The identification of such cases, and other diseases, among the population of towns such as Amara West, provides a more direct sense of ancient experience than those provided by ancient texts, architectural remains or the objects people left behind.

Follow the latest from the British Museum team now excavating at Amara West: http://blog.amarawest.britishmuseum.org/
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3 Responses - Comments are closed.

  1. Reblogged this on Ace British History News 2014 and commented:
    #ABHN2014

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  2. As the book of Ecclesiastes says: “Nihil novus est sub solis” – There is nothing new under the sun…

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    • Form Joan, Line please. says:

      I’m sorry, Joan didn’t get to read me when I went to Britain. It’s all about Iphigenia. I suppose Iphigenia went to Britain. Read on.

      Like

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Another brilliant photo of the Museum’s Main entrance on Great Russell Street – this time by @violenceor. The perspective gives a good sense of the huge scale of the columns. The Museum has two rows of columns at the main entrance, with each being around 14 metres tall and 1.5 metres wide. Designer Sir Robert Smirke used 44 columns along the front elevation. This design of putting columns in front of an entrance is called a ‘portico’, and was used extensively in ancient Greek and Roman buildings. #regram #repost #architecture #neoclassical #BritishMuseum The Museum looks spectacular with a blue sky overhead – especially in this great shot by @whatrajwants. You can see the beautiful gold flashes shining in the sun. This triangular area above the columns is called a ‘pediment’, and was a common feature in ancient Greek architecture. The copying of classical designs was fashionable during the late 18th and early 19th centuries, and was known as the Greek Revival. The sculptures in the pediment were designed in 1847 by Sir Richard Westmacott and installed in 1851. The pediment originally had a bright blue background, with the statues painted white. #regram #repost #architecture #neoclassical #sculpture #gold #BritishMuseum Concluding our short series of gold objects from the Museum’s collection is this group of items found in the Fishpool hoard. The hoard was buried in Nottinghamshire sometime during the War of the Roses (1455–1485), and contains some outstanding pieces of jewellery. 1,237 objects were found in this hoard in total. At the time it was deposited, its value would have been around £400, which is around £300,000 in today’s money! The variety of this collection of objects includes brilliant examples of fine craftsmanship. The turquoise ring in the centre was highly valued as it was believed that turquoise would protect the wearer from poisoning, drowning or falling off a horse.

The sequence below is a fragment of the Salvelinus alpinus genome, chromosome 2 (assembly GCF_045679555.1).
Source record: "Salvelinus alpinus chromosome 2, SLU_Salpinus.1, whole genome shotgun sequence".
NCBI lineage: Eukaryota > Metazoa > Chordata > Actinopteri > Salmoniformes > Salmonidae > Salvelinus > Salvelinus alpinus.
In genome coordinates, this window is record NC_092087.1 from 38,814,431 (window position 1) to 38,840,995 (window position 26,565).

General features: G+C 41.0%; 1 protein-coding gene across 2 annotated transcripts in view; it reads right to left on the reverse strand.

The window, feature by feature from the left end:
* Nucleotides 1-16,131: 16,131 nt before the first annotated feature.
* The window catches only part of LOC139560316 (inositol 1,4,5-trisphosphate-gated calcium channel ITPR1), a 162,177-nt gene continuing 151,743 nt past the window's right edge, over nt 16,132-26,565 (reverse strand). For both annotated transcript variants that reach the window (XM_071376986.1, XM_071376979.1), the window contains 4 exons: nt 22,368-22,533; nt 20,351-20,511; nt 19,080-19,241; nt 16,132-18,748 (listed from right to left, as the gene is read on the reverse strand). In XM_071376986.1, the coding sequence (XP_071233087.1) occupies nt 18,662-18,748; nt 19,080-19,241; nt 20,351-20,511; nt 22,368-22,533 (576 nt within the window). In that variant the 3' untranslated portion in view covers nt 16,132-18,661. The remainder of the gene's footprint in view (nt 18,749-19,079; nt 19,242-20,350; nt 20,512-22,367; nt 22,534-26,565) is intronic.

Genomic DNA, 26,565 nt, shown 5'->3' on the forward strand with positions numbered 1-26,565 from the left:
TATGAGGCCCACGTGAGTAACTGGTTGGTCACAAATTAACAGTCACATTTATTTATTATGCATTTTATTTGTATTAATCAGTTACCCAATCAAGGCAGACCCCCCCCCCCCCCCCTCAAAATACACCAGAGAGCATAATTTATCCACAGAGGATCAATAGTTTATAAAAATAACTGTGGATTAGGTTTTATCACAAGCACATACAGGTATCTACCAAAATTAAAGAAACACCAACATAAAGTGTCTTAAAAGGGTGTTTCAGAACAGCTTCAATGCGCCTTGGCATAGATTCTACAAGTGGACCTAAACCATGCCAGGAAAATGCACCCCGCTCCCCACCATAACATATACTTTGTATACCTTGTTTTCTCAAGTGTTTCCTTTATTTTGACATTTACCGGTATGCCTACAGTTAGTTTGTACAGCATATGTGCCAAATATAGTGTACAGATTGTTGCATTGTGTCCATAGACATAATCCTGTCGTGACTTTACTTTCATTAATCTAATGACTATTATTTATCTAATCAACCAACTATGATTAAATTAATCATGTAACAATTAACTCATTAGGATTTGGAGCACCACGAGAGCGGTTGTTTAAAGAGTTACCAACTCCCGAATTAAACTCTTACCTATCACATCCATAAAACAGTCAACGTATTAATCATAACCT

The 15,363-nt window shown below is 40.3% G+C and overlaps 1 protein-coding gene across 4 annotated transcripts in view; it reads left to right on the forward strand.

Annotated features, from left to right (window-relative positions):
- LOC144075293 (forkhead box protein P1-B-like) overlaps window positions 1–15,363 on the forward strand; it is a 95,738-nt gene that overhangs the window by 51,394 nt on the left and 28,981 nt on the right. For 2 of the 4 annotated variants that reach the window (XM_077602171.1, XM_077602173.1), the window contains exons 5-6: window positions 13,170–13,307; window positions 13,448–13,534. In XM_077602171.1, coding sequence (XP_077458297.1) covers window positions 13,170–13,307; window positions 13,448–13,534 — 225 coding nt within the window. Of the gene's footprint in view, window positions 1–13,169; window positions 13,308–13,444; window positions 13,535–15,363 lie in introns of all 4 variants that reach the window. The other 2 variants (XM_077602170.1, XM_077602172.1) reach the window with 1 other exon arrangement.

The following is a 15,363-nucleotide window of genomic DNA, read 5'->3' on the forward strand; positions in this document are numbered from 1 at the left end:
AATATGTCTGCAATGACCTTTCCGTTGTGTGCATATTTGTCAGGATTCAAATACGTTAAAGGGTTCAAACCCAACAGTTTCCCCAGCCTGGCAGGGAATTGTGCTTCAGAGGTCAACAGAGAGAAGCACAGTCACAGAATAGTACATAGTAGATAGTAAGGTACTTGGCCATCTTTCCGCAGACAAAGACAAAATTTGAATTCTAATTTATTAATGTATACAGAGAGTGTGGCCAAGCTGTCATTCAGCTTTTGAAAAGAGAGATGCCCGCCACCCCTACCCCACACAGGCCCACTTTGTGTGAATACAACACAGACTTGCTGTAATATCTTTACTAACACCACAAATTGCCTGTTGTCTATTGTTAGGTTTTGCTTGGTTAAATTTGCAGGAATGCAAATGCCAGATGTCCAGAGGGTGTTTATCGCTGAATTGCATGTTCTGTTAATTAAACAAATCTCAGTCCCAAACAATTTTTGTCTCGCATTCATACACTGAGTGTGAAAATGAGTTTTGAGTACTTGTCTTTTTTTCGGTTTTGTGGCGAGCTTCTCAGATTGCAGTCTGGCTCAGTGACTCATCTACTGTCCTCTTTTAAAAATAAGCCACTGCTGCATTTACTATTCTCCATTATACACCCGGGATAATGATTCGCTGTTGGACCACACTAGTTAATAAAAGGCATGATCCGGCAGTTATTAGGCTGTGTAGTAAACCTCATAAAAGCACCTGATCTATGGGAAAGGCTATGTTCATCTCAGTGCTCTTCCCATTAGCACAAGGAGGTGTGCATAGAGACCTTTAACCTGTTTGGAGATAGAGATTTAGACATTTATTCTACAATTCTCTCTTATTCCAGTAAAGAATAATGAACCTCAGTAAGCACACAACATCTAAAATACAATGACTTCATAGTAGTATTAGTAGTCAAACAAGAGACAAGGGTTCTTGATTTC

#hoard #gold #jewellery #turquoise #treasure Continuing our exploration of the golden objects in the Museum, this amazing inlaid plaque is from 15th-century China. Lined with semi-precious stones, this piece would have formed part of a pair sewn into a robe. We can tell this belonged to an emperor of the Ming dynasty because only he would have been allowed to use items decorated with five-clawed dragons.
#Ming #gold #jewellery #China #BritishMuseum Our next trio of objects shows off some of the shimmering gold in the Museum’s collection. This stunning piece of jewellery comes from Egypt and was made around 600 BC. It was worn across the chest – this type of accessory is known as a ‘pectoral’. Popular throughout ancient Egypt, pectorals have been found from as early as 2600 BC. This example is made from gold and is inlaid with glass, showcasing the incredible level of craftsmanship in Egypt at the time, and asserting the status of the wearer. Falcons were important symbols in ancient Egypt – the god Horus took the form of a falcon.
#AncientEgypt #gold #jewellery #BritishMuseum In 1991, BMW invited South African artist Esther Mahlangu to make a work of art in their Art Car project to mark the end of apartheid. Her work, with its brightly coloured geometric shapes, draws on the traditional house-painting designs of Ndebele people in South Africa. Under apartheid the Ndebele were forced to live in ethnically defined rural reserves – their designs are an expression of cultural identity, and can be read as a form of protest against racial segregation and marginalisation.

See this incredible Art Car as part of our #SouthAfricanArt exhibition, which opens 27 October 2016. You can book your tickets now by following the link in our bio.

Esther Mahlangu (b. 1935), detail of BMW Art Car 12, 1991. © Esther Mahlangu. Photo © BMW Group Archives.
#SouthAfrica #history #art #design